Friday, September 16, 2022

Richard I. Cook: A Life in Many Acts

 Richard Cook left us on 31 August 2022.

We were very fortunate to know Richard and we are thankful for how he impacted our lives and our community. He was a lovely man in every sense. 

Learn more about Dr. Cook and his work



Saturday, May 29, 2021

Fully autonomous systems and fallback to human control

When you design your fully autonomous systems it is important to have a good plan for how the system will fallback to human control when needed. See what happened to this driverless Waymo.


Photo from Wikimedia

Wednesday, January 22, 2020

Wednesday, January 1, 2020

The Value of Double checking Medications


A 2019 systematic review by Dr Alain K Koyama and colleagues that was published at the BMJ Quality and Safety reviles that there is insufficient evidence that double versus single checking of medication administration reduce harm.



Wednesday, July 31, 2019

Standardization assist in shortening response time during emergencies

There is one thing that always assist in shortening response time during emergencies - standardization. Here is how international standardization of in-hospital-emergency-number can help. 

Saturday, June 29, 2019

Google Maps Leads About 100 Drivers Into A 'Muddy Mess' In Colorado




Many of us use car navigation systems these days, and we developed some trust working with these systems over time.
Here is what can happen when we have too much trust - Google Maps Leads About 100 Drivers Into A 'Muddy Mess' In Colorado.
Now imagine how this type of incident would develop in the world of automation in healthcare.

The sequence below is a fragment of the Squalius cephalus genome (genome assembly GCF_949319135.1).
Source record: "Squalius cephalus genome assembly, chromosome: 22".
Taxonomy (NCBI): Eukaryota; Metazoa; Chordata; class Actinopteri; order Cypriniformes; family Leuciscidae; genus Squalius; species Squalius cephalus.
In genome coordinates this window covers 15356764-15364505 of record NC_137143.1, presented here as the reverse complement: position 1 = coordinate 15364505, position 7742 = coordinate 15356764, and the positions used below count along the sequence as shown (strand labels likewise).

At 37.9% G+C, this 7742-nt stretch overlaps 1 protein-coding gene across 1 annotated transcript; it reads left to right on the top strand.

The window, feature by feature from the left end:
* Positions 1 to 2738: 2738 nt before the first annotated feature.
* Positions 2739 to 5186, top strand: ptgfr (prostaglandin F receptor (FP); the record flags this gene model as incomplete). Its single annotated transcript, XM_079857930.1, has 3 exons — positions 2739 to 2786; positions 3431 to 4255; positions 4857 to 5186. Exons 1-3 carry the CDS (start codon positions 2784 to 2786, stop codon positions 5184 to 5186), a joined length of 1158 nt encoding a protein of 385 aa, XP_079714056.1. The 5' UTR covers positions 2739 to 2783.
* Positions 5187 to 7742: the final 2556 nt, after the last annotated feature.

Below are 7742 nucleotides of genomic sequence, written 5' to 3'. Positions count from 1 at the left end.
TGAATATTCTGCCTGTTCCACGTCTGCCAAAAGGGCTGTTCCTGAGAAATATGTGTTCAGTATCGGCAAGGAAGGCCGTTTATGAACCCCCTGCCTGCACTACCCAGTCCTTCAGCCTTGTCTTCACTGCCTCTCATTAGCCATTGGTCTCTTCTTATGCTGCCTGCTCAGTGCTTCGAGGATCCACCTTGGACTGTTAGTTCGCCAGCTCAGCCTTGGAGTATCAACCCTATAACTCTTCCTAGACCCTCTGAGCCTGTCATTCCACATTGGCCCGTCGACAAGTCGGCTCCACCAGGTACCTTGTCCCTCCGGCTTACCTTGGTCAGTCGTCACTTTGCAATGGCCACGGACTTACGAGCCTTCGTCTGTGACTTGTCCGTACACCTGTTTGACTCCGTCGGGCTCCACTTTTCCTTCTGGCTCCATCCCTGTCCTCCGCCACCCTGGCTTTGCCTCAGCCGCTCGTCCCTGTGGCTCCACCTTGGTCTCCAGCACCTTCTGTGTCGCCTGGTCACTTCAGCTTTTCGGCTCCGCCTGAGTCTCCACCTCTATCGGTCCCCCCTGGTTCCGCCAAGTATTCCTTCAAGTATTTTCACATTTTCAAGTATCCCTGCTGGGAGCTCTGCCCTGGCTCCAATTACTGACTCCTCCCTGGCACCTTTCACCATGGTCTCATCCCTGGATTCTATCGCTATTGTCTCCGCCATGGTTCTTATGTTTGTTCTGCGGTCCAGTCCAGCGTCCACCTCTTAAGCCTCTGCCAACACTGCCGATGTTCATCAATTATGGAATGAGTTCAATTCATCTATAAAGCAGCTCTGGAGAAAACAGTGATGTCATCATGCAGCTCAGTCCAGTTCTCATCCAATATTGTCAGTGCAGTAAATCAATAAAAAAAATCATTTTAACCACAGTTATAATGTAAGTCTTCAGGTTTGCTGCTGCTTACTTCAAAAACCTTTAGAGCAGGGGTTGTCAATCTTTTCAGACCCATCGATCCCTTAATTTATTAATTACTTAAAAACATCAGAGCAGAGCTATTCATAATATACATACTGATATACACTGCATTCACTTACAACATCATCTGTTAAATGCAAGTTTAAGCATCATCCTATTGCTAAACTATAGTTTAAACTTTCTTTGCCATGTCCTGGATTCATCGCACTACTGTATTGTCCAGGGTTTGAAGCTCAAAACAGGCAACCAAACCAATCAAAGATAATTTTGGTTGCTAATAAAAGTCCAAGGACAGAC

Wednesday, March 20, 2019

Friday, July 14, 2017

The ECRI published its top 10 patient safety concerns for 2017


The ECRI published its top 10 patient safety concerns for 2017.
Although it is not mentioned in this report, human factors tools and methods can improve most of these patient safety concerns.

Thursday, January 5, 2017

Wednesday, October 12, 2016

Safety improvements doesn't need to cost much






“The Dutch Reach is a practice where instead of using your near hand — usually the driver’s left hand — to open your car door, you use your far hand. Your right hand. In doing that, you automatically swivel your body. And you position your head and shoulders so you are looking directly out. First, past the rear-view mirror. And then, you are very easily able to look back and see if there are oncoming bicycles or cars or whatever.”

http://99percentinvisible.org/article/dutch-reach-clever-workaround-keep-cyclists-getting-doored/

Saturday, April 2, 2016

Clinical Human Factors Group has published their Common Terms in Human Factors

Clinical Human Factors Group has published their Common Terms in Human Factors.
This is a 26 pages interactive catalog, written by Christine Ives and Steve Hillier.
The catalog brings not only the explanation but also examples for common terms.

You can find the document (pdf file) here.